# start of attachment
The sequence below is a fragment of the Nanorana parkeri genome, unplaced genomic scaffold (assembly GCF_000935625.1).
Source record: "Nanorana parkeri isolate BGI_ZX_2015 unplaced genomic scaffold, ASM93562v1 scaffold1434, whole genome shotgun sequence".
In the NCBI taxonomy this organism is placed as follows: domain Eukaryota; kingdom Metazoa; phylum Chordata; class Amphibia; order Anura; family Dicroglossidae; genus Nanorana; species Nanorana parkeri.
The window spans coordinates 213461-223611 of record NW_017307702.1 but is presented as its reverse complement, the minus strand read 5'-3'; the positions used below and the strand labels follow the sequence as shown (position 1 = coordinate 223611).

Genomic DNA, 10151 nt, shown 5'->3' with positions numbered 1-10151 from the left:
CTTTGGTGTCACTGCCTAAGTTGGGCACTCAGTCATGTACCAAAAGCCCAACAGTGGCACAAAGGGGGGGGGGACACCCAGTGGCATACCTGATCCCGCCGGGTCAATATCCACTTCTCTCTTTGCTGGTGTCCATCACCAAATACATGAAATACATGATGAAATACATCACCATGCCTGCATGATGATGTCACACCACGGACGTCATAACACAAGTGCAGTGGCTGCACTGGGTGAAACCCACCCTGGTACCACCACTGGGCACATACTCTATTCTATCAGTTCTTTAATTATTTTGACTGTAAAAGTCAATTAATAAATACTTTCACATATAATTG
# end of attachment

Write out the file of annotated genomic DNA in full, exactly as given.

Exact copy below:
The sequence below is a fragment of the Nanorana parkeri genome, unplaced genomic scaffold (assembly GCF_000935625.1).
Source record: "Nanorana parkeri isolate BGI_ZX_2015 unplaced genomic scaffold, ASM93562v1 scaffold1434, whole genome shotgun sequence".
In the NCBI taxonomy this organism is placed as follows: domain Eukaryota; kingdom Metazoa; phylum Chordata; class Amphibia; order Anura; family Dicroglossidae; genus Nanorana; species Nanorana parkeri.
The window spans coordinates 213461-223611 of record NW_017307702.1 but is presented as its reverse complement, the minus strand read 5'-3'; the positions used below and the strand labels follow the sequence as shown (position 1 = coordinate 223611).

Genomic DNA, 10151 nt, shown 5'->3' with positions numbered 1-10151 from the left:
CTTTGGTGTCACTGCCTAAGTTGGGCACTCAGTCATGTACCAAAAGCCCAACAGTGGCACAAAGGGGGGGGGGACACCCAGTGGCATACCTGATCCCGCCGGGTCAATATCCACTTCTCTCTTTGCTGGTGTCCATCACCAAATACATGAAATACATGATGAAATACATCACCATGCCTGCATGATGATGTCACACCACGGACGTCATAACACAAGTGCAGTGGCTGCACTGGGTGAAACCCACCCTGGTACCACCACTGGGCACATACTCTATTCTATCAGTTCTTTAATTATTTTGACTGTAAAAGTCAATTAATAAATACTTTCACATATAATTG